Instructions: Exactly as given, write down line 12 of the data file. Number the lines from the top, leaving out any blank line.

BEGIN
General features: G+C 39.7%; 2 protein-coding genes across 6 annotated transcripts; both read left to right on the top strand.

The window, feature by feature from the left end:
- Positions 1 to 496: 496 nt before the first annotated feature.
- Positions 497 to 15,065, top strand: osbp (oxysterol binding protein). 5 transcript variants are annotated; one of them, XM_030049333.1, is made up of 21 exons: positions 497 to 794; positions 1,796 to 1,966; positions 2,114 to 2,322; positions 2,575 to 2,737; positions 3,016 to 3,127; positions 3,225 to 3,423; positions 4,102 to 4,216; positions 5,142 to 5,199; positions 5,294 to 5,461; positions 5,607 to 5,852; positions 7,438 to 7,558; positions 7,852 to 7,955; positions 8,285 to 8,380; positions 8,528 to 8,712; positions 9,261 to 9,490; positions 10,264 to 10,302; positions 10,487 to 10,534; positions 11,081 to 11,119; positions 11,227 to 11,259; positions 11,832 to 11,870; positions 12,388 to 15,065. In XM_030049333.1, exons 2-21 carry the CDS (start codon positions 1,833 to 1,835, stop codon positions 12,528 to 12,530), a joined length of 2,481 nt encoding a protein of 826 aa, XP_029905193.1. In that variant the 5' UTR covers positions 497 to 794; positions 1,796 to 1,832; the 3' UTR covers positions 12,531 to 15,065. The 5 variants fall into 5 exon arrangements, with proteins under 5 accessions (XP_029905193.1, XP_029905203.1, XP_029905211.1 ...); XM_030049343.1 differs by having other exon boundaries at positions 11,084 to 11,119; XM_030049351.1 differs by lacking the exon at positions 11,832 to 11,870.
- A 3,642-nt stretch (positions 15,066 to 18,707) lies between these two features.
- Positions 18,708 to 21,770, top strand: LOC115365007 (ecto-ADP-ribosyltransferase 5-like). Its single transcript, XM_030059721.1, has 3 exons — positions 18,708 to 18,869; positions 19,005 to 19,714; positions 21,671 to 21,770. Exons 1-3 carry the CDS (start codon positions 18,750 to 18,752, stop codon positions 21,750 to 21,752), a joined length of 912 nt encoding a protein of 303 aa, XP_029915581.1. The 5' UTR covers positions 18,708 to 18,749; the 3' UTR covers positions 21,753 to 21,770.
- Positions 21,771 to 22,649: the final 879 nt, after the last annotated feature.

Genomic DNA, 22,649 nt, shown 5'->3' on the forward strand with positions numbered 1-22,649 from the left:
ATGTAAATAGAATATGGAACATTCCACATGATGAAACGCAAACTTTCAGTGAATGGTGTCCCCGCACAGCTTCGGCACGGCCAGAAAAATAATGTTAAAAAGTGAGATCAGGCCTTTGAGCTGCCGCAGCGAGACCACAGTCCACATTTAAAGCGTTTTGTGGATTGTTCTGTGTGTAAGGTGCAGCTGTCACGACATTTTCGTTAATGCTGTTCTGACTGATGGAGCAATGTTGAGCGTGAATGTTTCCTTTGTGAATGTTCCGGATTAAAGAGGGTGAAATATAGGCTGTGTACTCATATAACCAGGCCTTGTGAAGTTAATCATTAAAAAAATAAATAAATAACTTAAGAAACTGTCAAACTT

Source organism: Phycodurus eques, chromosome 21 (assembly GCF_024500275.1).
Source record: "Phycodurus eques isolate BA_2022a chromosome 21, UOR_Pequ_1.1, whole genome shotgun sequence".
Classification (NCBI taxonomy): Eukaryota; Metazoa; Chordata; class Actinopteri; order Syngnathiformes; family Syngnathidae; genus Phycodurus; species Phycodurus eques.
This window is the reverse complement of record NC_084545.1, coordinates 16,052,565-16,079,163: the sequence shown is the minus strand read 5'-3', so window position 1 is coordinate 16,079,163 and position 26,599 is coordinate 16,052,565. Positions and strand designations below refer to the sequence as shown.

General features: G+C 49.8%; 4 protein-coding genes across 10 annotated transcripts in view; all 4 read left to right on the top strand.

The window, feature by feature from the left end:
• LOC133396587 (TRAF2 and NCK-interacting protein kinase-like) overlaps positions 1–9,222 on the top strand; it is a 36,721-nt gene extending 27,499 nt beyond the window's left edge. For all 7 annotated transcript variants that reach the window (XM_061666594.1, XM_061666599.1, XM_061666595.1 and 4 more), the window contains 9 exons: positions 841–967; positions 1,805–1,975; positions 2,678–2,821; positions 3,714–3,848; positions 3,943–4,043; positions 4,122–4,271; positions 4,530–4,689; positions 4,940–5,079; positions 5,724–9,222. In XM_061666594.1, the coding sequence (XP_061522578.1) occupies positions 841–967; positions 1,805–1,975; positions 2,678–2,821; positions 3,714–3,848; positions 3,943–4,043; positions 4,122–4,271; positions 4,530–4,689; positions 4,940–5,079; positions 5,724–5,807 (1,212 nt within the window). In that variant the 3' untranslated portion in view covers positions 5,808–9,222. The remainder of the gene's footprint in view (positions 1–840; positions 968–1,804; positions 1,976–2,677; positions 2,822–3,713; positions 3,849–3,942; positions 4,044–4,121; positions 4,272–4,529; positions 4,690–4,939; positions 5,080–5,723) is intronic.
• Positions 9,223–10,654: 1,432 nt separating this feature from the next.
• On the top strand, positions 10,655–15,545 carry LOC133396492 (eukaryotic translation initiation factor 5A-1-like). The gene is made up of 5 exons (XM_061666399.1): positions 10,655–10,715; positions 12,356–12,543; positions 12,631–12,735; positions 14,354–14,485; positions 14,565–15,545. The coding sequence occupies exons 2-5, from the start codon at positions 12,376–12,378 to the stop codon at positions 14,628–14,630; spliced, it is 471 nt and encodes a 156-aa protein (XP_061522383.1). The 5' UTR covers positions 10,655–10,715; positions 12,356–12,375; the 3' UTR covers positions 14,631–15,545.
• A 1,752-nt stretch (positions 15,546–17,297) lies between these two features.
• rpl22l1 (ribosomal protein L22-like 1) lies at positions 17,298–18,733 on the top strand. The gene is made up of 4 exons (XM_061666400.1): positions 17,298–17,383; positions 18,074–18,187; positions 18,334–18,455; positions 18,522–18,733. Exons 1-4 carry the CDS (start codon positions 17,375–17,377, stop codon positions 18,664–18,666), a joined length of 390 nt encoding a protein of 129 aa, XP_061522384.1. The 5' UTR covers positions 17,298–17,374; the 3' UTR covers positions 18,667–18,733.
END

Classification (NCBI taxonomy): Eukaryota; Metazoa; Chordata; class Actinopteri; order Syngnathiformes; family Syngnathidae; genus Phycodurus; species Phycodurus eques.